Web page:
Beat Insomnia for a good night’s sleep

Tuesday 3 October 2017

What is insomnia?

Insomnia is difficulty getting to sleep or staying asleep. Insomnia is a common problem and is thought to affect one in three people. Signs of insomnia may include:

  • Waking up several times in the night
  • Waking and not able to get back to sleep
  • Feeling tired
  • Poor concentration
  • Feeling irritable

Insomnia can be associated with poor lifestyle, mental health conditions, physical conditions, stress, anxiety, medication, and poor sleep routines.

Why is sleep so important?

Sleep is a critical part of our lives for our health and wellbeing. It helps the brain and body to rejuvenate and can regulate our mood, reduce stress, and improve memory.

It may become more difficult to take in new information, concentrate and focus if we are sleep deprived. Research shows that an ongoing lack of sleep has an increased link to heart disease, kidney disease, high blood pressure, diabetes and strokes.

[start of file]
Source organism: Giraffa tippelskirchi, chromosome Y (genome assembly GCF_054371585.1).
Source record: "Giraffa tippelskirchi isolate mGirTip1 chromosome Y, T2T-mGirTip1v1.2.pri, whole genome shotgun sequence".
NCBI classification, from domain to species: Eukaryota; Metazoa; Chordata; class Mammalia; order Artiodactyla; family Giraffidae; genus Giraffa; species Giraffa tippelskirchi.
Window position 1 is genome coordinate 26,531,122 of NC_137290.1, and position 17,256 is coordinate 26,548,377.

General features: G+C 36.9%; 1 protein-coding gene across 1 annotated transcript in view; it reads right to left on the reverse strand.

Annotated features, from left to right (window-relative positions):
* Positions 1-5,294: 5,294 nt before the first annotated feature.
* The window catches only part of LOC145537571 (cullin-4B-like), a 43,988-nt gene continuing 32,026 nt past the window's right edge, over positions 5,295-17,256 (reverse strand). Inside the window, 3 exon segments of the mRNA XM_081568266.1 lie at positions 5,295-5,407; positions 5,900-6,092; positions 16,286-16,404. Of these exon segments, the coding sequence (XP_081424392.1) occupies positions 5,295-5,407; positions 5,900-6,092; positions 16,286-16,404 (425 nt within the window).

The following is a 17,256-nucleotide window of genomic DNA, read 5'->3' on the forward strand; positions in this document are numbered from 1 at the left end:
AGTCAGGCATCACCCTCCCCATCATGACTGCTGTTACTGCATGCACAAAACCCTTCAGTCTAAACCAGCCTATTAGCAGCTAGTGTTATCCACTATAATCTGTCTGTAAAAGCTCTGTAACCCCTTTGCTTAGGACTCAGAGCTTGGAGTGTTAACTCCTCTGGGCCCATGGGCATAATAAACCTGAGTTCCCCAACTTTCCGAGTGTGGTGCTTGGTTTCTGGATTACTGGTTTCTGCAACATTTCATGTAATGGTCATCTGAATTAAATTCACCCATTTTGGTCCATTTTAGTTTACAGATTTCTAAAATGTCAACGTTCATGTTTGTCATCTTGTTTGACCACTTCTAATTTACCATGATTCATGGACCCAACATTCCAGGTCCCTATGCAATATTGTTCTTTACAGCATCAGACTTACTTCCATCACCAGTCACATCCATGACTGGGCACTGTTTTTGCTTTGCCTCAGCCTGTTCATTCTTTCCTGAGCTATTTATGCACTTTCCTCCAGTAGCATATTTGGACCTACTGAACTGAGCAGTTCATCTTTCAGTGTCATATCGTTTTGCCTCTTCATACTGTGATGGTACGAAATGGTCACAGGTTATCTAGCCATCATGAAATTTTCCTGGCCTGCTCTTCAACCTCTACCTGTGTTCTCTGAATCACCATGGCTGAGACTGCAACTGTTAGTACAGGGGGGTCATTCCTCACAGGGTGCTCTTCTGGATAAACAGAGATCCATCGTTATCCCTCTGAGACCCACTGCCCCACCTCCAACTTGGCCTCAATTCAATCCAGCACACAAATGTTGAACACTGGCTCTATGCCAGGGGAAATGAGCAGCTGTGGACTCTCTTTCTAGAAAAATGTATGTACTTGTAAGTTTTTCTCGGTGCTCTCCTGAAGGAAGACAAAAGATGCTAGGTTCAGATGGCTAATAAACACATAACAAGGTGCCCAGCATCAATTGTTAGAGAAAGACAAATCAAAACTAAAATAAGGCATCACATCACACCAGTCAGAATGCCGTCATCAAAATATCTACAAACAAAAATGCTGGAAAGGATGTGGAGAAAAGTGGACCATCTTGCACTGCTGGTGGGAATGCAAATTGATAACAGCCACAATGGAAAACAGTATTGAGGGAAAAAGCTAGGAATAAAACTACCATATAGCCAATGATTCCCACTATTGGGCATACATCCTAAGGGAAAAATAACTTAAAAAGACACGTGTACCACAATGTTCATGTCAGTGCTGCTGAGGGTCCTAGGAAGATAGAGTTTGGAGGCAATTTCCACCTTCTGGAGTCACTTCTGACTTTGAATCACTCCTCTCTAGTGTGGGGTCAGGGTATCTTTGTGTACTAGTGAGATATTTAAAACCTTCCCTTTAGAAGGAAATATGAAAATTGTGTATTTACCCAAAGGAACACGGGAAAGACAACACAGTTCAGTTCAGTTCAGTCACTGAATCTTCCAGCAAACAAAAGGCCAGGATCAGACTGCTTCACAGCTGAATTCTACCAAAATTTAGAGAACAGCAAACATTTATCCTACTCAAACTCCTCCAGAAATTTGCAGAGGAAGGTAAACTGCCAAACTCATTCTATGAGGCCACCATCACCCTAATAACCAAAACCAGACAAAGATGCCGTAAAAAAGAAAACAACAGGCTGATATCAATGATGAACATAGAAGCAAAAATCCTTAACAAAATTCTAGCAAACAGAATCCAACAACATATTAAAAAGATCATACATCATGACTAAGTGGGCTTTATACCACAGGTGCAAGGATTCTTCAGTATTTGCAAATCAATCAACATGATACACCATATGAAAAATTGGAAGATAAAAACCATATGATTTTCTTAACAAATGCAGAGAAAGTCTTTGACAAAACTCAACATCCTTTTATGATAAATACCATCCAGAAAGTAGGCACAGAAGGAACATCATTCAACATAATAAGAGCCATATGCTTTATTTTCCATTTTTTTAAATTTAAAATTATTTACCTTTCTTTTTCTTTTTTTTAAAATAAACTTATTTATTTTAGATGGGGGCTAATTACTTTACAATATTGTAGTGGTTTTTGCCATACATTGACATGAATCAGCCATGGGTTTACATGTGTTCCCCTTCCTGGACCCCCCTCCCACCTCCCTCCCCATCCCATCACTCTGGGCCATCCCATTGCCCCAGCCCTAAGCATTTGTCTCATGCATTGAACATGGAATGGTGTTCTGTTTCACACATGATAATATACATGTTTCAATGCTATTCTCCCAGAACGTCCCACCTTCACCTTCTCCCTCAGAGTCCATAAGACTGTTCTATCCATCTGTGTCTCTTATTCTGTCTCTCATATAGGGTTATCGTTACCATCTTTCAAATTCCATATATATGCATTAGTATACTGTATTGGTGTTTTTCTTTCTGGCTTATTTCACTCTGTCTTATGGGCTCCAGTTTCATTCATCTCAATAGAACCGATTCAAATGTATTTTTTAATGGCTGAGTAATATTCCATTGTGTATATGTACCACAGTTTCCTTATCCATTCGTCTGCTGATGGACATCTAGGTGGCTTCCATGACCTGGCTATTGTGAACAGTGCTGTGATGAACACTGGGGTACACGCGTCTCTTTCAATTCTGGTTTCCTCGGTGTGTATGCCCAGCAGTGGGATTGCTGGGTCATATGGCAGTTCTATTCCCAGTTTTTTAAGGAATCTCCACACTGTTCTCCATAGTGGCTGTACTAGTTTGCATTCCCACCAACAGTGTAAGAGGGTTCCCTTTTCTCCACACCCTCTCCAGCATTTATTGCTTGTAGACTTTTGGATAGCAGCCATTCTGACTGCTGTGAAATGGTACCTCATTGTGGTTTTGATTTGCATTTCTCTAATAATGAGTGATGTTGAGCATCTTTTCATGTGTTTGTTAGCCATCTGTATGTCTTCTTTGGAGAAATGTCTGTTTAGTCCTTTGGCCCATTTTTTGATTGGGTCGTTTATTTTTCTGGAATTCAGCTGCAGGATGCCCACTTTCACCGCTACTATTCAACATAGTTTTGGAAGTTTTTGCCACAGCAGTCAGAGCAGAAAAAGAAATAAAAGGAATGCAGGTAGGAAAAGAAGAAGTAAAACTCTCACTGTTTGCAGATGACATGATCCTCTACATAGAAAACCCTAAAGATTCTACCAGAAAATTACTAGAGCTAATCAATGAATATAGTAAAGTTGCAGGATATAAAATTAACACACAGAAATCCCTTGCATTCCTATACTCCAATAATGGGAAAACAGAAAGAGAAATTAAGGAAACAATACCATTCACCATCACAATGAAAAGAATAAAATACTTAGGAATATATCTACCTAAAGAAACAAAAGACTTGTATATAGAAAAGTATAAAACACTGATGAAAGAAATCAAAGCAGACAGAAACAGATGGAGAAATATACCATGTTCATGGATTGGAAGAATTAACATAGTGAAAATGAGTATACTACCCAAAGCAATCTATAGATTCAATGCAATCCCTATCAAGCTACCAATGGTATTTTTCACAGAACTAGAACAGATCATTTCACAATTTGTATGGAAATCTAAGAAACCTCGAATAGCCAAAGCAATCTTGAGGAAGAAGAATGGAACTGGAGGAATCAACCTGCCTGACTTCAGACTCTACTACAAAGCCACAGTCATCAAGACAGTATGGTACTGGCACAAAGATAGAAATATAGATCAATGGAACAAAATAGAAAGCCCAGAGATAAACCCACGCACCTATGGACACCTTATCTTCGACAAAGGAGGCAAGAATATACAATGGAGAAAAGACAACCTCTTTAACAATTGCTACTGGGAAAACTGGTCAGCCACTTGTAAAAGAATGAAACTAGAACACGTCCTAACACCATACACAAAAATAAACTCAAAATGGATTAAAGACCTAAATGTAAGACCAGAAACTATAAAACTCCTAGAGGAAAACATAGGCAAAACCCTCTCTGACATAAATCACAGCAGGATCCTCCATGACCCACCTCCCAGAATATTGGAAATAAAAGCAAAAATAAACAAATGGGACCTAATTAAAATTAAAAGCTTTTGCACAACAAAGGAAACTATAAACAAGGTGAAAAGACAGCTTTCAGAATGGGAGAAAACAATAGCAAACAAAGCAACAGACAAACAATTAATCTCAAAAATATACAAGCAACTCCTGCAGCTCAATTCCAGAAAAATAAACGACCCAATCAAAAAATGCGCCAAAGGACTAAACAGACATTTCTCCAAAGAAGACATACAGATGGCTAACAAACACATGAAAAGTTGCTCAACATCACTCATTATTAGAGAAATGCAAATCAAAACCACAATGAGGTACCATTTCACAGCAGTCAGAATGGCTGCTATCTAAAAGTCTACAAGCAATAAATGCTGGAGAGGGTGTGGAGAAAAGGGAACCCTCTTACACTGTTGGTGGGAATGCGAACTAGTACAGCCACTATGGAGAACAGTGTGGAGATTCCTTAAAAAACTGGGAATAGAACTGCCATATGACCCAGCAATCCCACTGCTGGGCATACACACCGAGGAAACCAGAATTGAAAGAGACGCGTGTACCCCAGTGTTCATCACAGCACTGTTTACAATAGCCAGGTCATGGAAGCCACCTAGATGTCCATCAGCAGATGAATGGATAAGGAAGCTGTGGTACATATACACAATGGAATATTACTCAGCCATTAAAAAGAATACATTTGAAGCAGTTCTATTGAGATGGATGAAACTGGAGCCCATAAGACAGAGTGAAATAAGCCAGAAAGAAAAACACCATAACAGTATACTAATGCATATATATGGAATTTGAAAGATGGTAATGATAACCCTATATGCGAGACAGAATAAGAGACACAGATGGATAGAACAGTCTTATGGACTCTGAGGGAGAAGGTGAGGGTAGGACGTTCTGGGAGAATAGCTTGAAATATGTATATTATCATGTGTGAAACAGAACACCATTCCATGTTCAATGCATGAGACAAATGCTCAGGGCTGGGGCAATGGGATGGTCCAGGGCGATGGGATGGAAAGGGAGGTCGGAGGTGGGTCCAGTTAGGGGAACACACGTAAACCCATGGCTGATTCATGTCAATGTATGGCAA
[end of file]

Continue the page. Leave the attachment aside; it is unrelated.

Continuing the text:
A normal amount of sleep for an adult would be around seven to nine hours, although this is down to the individual and what they feel is enough sleep for them. If you are having trouble sleeping or staying asleep, you can seek professional help from your GP.

How can I beat insomnia?

  • Adopt a routine, going to bed and getting up at the same time every day.
  • Take a warm bath an hour before bed.
  • Avoid electronics and bright screens up to two hours before bedtime.
  • Try listening to audiobooks or calming music at bedtime.
  • Think about your sleep environment (minimise light and noise etc.).
  • Make sure your room is not too hot or too cold.
  • Exercise regularly, but do not exercise right before bed.
  • Avoid drinking caffeine and alcohol before bedtime.
  • Take some time before bed to relax, unwind and clear your head.
  • Reserve your bed for sleeping.
  • Avoid napping during the day as much as possible. Napping during the day may have a negative impact on your ability to sleep and stay asleep during the night.


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